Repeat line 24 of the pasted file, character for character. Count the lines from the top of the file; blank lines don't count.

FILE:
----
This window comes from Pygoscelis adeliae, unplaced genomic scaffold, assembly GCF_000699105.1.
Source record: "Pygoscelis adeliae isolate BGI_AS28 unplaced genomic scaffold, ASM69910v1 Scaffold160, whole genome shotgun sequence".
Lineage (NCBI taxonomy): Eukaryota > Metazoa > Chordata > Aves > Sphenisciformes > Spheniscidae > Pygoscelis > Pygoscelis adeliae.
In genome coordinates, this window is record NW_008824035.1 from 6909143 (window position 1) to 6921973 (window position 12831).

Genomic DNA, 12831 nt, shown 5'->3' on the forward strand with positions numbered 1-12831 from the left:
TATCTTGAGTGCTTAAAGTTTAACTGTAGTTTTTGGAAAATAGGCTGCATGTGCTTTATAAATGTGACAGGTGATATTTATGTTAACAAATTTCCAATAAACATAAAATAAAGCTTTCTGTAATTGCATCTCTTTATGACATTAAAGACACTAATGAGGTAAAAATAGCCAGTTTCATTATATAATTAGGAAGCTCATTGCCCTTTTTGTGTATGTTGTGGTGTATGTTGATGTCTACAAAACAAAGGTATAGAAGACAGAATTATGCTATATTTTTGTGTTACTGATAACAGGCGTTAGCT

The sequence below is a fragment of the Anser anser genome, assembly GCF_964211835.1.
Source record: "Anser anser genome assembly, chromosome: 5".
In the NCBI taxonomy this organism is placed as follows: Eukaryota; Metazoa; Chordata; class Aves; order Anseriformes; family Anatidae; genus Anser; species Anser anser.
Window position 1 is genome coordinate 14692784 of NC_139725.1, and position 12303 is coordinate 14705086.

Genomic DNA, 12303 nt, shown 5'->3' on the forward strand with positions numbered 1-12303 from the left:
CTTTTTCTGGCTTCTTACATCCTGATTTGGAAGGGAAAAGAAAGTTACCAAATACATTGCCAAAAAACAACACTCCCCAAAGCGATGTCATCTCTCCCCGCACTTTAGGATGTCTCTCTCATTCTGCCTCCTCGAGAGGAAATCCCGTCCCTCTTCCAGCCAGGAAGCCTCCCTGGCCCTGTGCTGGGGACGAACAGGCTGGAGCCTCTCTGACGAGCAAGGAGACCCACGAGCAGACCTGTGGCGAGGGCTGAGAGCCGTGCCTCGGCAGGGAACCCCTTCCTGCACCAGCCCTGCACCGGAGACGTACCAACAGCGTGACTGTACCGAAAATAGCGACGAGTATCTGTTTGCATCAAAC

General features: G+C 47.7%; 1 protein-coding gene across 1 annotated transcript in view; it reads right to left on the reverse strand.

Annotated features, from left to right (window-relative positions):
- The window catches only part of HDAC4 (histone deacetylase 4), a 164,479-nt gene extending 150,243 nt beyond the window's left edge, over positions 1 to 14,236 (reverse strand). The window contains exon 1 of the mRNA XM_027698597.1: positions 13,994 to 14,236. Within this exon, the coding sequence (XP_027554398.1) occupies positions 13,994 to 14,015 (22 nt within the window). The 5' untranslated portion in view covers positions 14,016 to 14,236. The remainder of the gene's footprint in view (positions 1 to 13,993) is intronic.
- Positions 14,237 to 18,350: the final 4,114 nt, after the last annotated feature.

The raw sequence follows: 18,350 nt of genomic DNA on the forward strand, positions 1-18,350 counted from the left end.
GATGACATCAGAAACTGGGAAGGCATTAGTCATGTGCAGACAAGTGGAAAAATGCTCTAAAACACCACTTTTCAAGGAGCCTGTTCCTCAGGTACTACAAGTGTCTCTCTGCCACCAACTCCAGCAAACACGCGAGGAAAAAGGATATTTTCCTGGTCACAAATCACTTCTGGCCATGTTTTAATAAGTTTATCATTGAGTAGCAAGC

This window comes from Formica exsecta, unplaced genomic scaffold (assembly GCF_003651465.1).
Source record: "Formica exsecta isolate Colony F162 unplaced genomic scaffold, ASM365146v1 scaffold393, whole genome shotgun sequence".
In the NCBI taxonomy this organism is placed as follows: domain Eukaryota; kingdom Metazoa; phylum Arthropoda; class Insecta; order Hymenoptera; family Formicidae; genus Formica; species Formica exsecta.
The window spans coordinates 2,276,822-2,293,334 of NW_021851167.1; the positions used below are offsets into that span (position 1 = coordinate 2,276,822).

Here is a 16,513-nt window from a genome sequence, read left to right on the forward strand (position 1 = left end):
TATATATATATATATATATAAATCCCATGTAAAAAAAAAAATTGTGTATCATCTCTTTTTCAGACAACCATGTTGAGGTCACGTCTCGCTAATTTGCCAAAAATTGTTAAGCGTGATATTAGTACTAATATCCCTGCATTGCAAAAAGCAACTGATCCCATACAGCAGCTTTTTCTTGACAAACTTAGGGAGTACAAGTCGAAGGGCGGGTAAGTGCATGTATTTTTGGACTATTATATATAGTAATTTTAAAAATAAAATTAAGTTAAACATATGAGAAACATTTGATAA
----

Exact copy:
TATATATATATATATATATAAATCCCATGTAAAAAAAAAAATTGTGTATCATCTCTTTTTCAGACAACCATGTTGAGGTCACGTCTCGCTAATTTGCCAAAAATTGTTAAGCGTGATATTAGTACTAATATCCCTGCATTGCAAAAAGCAACTGATCCCATACAGCAGCTTTTTCTTGACAAACTTAGGGAGTACAAGTCGAAGGGCGGGTAAGTGCATGTATTTTTGGACTATTATATATAGTAATTTTAAAAATAAAATTAAGTTAAACATATGAGAAACATTTGATAA